Response to Ofsted Fostering in England statistics release
Kevin Williams, chief executive of The Fostering Network, says in response to the release of today’s Ofsted figures on children in foster care: “The Fostering Network believes that with a rising number of children coming into foster care, and a reduction in the number of fostering households, the Government in Westminster cannot continue to promote its hierarchy of care which has seen major investment in adoption while fostering has received little.
“Foster carers need to be recognised for the difference that they make. This difference is recognised in schools, in local government, by Ofsted, and by many others in wider society – but it appears that there is only token recognition of this by the government as adoption continues to be the focus despite it only being the most suitable outcome for a relatively small minority of children who enter the care system. The Government recently invested £4.5 million in setting up regional adoption agencies during 2015/16, while in 2013 fostering received £750,000 over two years to recruit foster carers.
“This huge disparity, while a rising number of children are entering the care system, cannot continue if we’re to create a fair and just society where every fostered child and young person has the opportunity to flourish that The Fostering Network believes that they deserve.
“We welcome the fact that more young people are continuing to live with their foster carers under Staying Put arrangements, and we want to see this number increase and for young people to remain longer with no detriment to the support and allowances foster carers receive. Investment in young people at 18 is an investment that will pay off in abundance as those 18-year-olds move forward into independent adulthood.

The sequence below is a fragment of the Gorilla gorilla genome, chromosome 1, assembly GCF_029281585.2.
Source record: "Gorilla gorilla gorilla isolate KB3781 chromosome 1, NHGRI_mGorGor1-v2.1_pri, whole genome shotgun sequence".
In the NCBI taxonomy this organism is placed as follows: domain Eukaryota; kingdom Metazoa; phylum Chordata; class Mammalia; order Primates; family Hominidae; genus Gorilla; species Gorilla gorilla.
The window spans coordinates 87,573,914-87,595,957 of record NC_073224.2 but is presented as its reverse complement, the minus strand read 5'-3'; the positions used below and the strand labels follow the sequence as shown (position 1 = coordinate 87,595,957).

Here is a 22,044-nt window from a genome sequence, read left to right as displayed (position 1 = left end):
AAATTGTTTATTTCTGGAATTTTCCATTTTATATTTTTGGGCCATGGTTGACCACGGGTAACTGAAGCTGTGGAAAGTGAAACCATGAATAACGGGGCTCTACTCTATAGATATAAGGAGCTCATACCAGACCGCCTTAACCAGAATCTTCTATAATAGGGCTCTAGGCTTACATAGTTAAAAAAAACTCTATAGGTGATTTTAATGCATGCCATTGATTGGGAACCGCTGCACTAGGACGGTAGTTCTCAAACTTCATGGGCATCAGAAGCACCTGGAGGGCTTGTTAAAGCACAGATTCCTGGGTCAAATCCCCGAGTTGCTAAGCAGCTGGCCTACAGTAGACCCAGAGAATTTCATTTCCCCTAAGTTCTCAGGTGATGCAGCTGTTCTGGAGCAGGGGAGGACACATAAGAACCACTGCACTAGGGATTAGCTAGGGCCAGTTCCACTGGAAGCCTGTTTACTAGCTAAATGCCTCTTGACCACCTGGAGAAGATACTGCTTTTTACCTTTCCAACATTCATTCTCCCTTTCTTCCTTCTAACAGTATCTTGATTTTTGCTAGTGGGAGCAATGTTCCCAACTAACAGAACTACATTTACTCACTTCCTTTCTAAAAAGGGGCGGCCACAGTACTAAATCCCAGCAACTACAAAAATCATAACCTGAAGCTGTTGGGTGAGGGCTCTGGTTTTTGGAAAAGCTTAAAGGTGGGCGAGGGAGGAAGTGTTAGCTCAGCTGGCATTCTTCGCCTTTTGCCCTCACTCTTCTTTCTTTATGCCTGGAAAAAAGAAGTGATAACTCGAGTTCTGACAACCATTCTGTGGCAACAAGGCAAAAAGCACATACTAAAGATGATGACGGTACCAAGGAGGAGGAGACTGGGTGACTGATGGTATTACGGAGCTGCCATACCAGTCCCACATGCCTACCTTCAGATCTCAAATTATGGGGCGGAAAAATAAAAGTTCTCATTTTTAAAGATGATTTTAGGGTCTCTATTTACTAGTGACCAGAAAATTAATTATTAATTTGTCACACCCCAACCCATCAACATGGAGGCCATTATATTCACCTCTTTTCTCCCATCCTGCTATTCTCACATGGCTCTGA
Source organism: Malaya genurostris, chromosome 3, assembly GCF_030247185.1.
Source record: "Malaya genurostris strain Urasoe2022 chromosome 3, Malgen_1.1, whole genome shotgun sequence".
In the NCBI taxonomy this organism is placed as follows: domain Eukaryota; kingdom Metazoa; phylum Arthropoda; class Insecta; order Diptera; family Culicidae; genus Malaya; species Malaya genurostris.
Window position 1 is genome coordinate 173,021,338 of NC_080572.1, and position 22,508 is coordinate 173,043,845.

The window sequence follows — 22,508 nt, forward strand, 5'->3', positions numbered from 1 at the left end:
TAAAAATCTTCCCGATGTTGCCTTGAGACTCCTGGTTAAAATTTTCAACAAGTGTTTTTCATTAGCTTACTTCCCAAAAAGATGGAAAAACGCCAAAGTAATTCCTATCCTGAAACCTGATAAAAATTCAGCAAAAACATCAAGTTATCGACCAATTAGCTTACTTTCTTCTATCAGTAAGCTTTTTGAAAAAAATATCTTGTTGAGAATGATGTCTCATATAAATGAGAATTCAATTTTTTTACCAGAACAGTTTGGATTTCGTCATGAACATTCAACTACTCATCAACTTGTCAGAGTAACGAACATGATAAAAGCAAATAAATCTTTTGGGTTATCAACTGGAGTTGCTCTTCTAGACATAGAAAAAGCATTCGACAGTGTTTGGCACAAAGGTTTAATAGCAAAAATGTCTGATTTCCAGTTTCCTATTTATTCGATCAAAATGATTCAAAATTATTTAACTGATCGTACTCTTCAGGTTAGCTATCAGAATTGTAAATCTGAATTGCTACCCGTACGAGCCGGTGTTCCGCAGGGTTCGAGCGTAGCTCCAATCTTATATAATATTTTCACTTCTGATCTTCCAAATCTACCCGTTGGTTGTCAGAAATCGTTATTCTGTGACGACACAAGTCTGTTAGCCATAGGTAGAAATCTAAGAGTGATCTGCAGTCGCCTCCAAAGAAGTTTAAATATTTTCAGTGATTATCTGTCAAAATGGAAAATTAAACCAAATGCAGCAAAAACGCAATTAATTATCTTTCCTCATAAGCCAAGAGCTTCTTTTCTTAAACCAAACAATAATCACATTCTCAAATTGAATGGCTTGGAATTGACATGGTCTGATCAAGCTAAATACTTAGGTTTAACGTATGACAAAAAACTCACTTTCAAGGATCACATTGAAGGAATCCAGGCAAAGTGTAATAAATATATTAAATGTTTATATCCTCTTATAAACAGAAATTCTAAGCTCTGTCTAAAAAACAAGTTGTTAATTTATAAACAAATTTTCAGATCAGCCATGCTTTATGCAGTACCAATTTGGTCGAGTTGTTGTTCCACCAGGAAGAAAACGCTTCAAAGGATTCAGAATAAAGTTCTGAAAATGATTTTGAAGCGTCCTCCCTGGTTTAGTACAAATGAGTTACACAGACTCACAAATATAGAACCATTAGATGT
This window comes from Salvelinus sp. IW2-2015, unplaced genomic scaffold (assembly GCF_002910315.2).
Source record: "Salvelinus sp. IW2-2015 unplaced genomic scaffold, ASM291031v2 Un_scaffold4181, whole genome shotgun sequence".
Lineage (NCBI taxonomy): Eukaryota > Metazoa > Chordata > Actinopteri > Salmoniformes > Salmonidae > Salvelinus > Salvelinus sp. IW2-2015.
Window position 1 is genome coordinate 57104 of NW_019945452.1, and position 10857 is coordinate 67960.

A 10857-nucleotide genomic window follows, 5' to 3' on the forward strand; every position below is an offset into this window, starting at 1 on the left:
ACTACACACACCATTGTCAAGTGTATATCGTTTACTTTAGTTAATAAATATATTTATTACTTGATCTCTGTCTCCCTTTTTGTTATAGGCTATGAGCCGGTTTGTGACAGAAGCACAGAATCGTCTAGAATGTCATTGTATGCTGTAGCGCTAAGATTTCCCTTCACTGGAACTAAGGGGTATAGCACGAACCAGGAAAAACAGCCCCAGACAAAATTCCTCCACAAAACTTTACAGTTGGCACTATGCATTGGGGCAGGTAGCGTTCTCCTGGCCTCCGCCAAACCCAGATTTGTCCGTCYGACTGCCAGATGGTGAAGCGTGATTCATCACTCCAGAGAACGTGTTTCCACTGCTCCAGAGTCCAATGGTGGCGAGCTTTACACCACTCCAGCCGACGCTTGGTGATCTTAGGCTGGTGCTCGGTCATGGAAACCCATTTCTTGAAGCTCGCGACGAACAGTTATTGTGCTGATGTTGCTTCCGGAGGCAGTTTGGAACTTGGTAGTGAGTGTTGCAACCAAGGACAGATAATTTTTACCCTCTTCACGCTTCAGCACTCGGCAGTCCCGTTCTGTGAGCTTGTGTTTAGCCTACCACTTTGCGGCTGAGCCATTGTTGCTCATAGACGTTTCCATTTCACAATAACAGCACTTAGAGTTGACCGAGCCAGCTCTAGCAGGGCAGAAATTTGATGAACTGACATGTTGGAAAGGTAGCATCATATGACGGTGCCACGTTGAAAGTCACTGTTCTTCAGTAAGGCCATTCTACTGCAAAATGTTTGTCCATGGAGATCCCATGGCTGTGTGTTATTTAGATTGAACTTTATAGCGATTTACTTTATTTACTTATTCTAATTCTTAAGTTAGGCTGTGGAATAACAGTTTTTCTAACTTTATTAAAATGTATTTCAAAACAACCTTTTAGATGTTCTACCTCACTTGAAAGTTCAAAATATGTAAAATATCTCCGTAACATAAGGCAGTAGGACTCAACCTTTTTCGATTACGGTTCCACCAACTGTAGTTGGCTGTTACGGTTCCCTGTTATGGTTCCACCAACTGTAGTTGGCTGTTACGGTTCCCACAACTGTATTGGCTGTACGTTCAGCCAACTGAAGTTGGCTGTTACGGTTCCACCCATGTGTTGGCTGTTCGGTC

“Foster carers are at the forefront of the fight to raise the outcomes of fostered children as well as protecting them from child sexual exploitation; and, as such, they need ongoing improved support and development so that they can continue to perform this vital protective role. We need to understand further what ‘missing’ really means, and its link to child sexual exploitation, and we will continue to work with Government and our partners and members to best evolve our practice on this issue.
“We sincerely hope that these figures are a wakeup call for Government so that we can all work with the ultimate corporate parent to ensure that every one receives the childhood that they deserve.”
You can download the full set of data on the Government website.